Wearing masks and social distancing in the past few years has resulted in far fewer of the in-person conversations which are so important for reaching your hearing goals. Some new recipients have reported that this environment may have slowed down their progress. The good news is that it’s never too late to try hearing rehabilitation tools at home! It’s a great time to try Cochlear™ CoPilot to boost your confidence and satisfaction.


Hearing rehabilitation for adults is typically introduced at a point in your hearing journey when new technology is acquired. If you recently were fit with new hearing aids or assistive listening technology or if you recently had surgery for a hearing implant, it is likely that you had a conversation about the benefits of hearing rehabilitation.

Can rehab be helpful two years later? ABSOLUTELY!

Hearing rehabilitation can be helpful any time you want to sharpen your listening skills. Keep reading for 3 ideas from leading researchers.

1. Daily full-time use of your sound processor can help you hear better

The best way to make progress with any hearing device is daily full-time use. This has been the advice of clinicians for many years, and this was proven again in recent study by Dr. Jourdan Holder1 et al out of the Vanderbilt School of Medicine.

For people that live alone, it may be a surprise to learn that your auditory system needs ongoing access to hearing, but it’s really true! You can read more about this and other important topics within the CoPilot rehabilitation app.

Wear your sound processor to keep stimulating the parts of your brain that are responsible for hearing, and you will have a better chance of hearing well when it matters most to you.

2. Practicing listening exercises can be important to unlocking your potential

It is a good idea to spend some time on a regular basis actively engaging in exercises to help your auditory neural pathway thrive.234 Wearing your sound processor all day is very important, and a little extra focused attention through hearing rehabilitation exercises may bring the boost of confidence and satisfaction that you are looking for.

If you are looking for a fresh start or interested in reaching some new hearing goals, it’s a great time to try CoPilot5!

We also have other tools for you available for free on our website. Information about CoPilot, Bring Back the Beat, and our longtime favorite, Telephone with Confidence, can be found at www.Cochlear.us/HearingRehab.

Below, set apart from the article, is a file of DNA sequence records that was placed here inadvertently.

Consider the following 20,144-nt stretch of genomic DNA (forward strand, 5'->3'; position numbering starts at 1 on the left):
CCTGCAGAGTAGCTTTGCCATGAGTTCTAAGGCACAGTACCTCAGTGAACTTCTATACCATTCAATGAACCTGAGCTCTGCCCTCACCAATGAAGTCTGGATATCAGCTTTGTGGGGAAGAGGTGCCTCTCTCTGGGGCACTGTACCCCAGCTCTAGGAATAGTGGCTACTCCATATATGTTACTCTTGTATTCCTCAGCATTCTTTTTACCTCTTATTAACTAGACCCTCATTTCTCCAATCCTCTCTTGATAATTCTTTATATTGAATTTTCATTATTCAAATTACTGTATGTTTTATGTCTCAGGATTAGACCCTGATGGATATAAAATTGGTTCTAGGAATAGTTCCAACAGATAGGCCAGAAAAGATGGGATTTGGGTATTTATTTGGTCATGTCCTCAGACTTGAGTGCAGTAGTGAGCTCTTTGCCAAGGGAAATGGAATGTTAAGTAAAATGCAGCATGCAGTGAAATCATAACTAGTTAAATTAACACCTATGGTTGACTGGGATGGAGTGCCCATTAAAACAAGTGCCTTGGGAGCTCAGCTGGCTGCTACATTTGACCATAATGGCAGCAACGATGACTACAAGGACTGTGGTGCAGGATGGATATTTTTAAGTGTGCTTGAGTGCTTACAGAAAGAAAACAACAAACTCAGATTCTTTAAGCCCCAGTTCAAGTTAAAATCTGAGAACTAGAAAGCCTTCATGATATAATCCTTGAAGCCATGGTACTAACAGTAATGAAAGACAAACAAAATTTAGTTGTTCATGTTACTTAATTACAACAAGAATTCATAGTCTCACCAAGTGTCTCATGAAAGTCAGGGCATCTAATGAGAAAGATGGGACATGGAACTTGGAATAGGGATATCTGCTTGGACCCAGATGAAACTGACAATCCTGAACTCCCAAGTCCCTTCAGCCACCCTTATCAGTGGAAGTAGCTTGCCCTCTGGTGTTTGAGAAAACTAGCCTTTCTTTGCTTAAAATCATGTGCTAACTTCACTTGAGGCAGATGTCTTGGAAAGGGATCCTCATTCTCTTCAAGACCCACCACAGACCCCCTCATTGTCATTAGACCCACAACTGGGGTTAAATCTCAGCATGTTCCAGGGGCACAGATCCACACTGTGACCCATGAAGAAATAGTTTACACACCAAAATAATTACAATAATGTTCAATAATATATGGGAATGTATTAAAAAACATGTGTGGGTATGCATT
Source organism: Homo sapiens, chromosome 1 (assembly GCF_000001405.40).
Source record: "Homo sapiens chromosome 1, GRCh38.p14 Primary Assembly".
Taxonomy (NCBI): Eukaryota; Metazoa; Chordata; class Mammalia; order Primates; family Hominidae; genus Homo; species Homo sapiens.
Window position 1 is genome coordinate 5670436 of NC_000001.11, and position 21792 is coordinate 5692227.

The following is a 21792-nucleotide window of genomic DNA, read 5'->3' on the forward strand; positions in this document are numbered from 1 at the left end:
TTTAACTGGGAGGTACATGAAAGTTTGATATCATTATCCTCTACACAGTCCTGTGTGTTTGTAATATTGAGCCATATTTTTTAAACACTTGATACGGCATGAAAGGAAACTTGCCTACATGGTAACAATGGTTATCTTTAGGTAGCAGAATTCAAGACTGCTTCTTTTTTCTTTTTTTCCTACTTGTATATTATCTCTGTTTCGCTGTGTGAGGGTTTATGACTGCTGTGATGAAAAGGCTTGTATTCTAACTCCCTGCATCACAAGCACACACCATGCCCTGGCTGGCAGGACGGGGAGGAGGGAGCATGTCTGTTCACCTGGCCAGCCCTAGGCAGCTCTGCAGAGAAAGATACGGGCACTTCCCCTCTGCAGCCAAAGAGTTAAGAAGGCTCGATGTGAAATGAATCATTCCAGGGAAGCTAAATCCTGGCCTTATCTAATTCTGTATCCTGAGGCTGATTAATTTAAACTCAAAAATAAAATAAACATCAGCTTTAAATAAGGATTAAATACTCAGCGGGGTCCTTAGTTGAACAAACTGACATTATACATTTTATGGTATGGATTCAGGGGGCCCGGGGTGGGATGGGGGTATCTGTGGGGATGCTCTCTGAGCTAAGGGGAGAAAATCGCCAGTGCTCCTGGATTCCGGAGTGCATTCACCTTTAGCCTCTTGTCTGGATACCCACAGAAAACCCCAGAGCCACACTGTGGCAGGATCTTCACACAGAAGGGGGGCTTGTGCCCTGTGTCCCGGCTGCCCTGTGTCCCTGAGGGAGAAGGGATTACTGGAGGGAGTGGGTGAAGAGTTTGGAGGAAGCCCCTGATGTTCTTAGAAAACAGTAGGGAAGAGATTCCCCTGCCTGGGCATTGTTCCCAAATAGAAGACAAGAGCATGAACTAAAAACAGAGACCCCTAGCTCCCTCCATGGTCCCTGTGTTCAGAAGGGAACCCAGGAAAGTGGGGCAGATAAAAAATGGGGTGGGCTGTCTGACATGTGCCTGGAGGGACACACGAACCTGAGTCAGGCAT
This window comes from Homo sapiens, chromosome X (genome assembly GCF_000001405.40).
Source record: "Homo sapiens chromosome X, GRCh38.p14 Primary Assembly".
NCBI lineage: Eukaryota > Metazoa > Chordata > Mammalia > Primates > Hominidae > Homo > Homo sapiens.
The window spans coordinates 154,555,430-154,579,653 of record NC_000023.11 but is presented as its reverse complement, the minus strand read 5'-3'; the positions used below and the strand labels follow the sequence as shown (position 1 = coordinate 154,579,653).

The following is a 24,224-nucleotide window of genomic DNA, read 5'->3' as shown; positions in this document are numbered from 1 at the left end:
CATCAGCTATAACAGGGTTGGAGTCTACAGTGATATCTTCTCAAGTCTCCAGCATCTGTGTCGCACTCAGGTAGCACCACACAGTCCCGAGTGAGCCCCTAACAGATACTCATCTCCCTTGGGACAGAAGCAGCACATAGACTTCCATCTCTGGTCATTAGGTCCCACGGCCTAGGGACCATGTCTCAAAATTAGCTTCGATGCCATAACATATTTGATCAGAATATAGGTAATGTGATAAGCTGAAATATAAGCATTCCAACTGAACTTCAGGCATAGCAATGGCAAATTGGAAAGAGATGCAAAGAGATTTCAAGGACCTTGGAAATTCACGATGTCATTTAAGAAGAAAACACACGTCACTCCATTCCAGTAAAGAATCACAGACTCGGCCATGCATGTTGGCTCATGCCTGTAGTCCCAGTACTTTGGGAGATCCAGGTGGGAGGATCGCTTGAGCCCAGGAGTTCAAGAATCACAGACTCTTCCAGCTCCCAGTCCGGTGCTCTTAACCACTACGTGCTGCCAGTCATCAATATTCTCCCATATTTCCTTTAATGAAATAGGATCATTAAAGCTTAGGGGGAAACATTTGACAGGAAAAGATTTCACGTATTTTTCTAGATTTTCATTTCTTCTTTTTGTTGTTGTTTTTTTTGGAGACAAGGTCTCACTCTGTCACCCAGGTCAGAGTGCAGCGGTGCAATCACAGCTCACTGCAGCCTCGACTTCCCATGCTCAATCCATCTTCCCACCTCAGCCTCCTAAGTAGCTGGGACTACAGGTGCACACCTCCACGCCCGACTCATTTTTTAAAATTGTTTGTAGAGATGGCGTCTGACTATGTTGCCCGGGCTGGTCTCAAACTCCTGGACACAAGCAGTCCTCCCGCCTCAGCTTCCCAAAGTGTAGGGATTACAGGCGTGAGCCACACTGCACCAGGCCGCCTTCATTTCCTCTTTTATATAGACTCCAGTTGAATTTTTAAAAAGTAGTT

A picture of a Cochlear volunteer, try Copilot

3. Listening to music may help with speech understanding

Practicing listening to music can help you hear music better, but did you know that this exercise may also help you understand speech better? Talking about music can be an emotional subject because it may not sound exactly the way you remember from all those years ago before you experienced hearing loss. But there is good news!

Independent research shows that Cochlear recipients are 5 times more satisfied with their ability to listen to and appreciate music than they could with two hearing aids.67

In addition, listening to music exercises parts of brain that may help with understanding speech!8 You can read all about Dr. Torppa’s research in this area in our CoPilot app, or watch a short video where she explains the outcomes here on the Cochlear YouTube channel.

To get started, try listening to simple tunes that you know well or find acoustic versions of songs that you love and just listen to the music portion without the lyrics.

If social distancing slowed you down recently, these ideas may help you reach your goals. You have come a long way in your hearing journey and there is more to come!

It’s a great time to try CoPilot!

  1. Holder, J, Dwyer, N, Gifford, R. Duration of processor use per day is significantly correlated with speech recognition abilities in adults with cochlear implants. Otol Neurotol. 2020 Feb; 41(2).
  2. Fu Q, Galvin J. Perceptual learning and auditory training in cochlear implant recipients. Trends Amplif. 2007 Sep; 11:193–205.
  3. Boothroyd A. (2010) Adapting to changed hearing: the potential role of formal training. J Am Acad Audiol. 2010 Oct;21:601–611.
  4. Anderson, S., & Kraus, N. (2013). Auditory training: Evidence for neural plasticity in older adults. Perspect Hear Hear Disor Res Res and Diagn. 2013 May;17:37-57.
  5. To confirm smartphone compatibility go to https://www.cochlear.com/compatibility.
  6. Torppa, R, Huotilainen, M. Why and how music can be used to rehabilitate and develop speech and language skills in hearing-impaired children. Hear Res. 2019 Sep 1;380:108-122.
  7. Torppa, R, Huotilainen, M, Leminen, M, Lipsanen, J, & Tervaniemi, M. Interplay between singing and cortical processing of music: a longitudinal study in children with cochlear implants. Front Psychol. 2014 Dec 10;5:1389.
  8. Lupo, J, Biever A, Kelsall D. Comprehensive hearing aid assessment in adults with bilateral severe-profound sensorineural hearing loss who present for cochlear implant evaluation. Am J Otolaryngol. 2020 Mar-Apr 41(2)102300.
Jen Schulz
Jen Schulz is an Associate Marketing Manager and has worked for Cochlear since 2016. She is responsible for creating and publishing recipient services content and communications. Jen was born and raised in New York but now calls Colorado home. She enjoys baking in her spare time and spending time with her husband and 2 dogs.